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Network Philosophy

I'm not sure what I'm going to put here but the initial idea is to put some thoughts about how I look at the whole system.

For instance, the longer you work with a particular vendor the more you'll probably hate them. This is because you have time to bump into all the little annoyances and corner cases where their gear won't do what you want or is just generally a PITA. You'll also have a chance to really test their support and you'll probably learn that it sucks. I could explain why I think (almost) everyone's support sucks but that would veer into general philosophy and the state of the world and this isn't the place where I do that.



I am a CLI guy. There's nothing wrong with GUIs if they're done right but they hide too much information and they often make it hard to get data out of the system so I can munge it. They often give the option to down a CSV that doesn't have the info I want while they prevent me from simply copying it out of the web page, or they mangle it during the copy.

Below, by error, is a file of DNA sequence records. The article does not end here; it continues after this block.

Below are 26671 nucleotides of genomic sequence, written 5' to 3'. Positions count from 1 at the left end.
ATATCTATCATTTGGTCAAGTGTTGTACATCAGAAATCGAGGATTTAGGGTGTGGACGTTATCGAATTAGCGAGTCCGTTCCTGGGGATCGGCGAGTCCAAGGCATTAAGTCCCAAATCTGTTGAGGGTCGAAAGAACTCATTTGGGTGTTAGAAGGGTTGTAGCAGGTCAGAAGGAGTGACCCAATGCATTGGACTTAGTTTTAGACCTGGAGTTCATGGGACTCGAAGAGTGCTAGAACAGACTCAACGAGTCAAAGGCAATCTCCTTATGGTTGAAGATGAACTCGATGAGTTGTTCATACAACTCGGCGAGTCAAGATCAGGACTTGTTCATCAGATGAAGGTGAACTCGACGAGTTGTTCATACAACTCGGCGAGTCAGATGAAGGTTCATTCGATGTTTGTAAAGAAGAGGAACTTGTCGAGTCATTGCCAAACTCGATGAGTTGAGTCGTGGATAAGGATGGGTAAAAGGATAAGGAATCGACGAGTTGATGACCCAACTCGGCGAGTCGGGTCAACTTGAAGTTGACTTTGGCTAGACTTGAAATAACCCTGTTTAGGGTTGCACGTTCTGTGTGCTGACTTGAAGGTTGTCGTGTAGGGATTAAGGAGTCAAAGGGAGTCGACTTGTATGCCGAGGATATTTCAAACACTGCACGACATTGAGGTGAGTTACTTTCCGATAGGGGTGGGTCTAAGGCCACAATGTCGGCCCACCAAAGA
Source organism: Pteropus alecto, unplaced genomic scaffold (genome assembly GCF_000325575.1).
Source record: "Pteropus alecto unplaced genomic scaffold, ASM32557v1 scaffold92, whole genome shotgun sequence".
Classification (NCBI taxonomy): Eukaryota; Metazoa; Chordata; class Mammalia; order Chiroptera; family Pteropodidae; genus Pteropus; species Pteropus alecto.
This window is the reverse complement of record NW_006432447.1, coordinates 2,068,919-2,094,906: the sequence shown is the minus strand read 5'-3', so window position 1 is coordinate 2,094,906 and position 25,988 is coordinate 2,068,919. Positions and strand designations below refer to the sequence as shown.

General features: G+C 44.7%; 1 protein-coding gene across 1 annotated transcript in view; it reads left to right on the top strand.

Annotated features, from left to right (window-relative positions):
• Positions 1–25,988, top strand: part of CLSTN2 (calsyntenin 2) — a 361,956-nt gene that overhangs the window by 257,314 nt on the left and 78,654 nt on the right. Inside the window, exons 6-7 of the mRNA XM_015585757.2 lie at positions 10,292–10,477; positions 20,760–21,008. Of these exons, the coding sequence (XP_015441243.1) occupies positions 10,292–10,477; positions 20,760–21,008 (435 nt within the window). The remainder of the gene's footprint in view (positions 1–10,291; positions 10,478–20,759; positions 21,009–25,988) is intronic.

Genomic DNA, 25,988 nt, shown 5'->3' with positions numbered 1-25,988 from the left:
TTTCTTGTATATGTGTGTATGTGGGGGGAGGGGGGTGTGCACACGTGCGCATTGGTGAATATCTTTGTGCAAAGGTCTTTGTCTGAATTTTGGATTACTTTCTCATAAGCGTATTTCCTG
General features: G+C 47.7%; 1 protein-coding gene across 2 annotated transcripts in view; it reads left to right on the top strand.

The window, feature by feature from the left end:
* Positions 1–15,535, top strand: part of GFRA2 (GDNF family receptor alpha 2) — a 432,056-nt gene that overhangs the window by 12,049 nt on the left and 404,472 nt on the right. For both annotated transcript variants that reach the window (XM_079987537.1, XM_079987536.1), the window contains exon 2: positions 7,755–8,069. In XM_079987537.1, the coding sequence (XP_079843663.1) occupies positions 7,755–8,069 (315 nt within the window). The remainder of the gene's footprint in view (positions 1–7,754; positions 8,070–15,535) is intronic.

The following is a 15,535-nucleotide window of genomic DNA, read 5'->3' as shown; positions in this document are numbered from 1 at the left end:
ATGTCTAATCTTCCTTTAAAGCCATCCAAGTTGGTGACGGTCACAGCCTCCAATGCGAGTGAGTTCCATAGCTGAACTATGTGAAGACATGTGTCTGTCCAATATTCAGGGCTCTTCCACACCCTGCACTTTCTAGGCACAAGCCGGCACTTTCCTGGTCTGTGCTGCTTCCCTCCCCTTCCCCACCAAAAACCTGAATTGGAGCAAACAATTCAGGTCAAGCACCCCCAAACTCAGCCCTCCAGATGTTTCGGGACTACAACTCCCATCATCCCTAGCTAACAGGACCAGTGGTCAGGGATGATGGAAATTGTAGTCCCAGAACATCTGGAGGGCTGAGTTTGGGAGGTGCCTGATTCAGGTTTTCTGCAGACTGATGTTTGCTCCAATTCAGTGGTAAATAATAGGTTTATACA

CLI's are powerful. They let you break things at an extremely high rate of speed. And fix things at an extremely high rate of speed. They let you plan things ahead of time so that a change becomes hours planning the right commands followed by minutes of actually making a change. Planning the same thing in a GUI is a huge PITA often involving screenshots that you have to mark up with “click here”, “now click here”, “the OK button is hidden in this weird place”, etc.

API's can also be wonderful, if they're done right. IMO vendors should design the CLI, then make APIs that expose EVERY CLI option, and then design a GUI that exposes the most used and/or useful parts of the API.

network_philosophy.txt · Last modified: 2023-09-19 18:27 by dave

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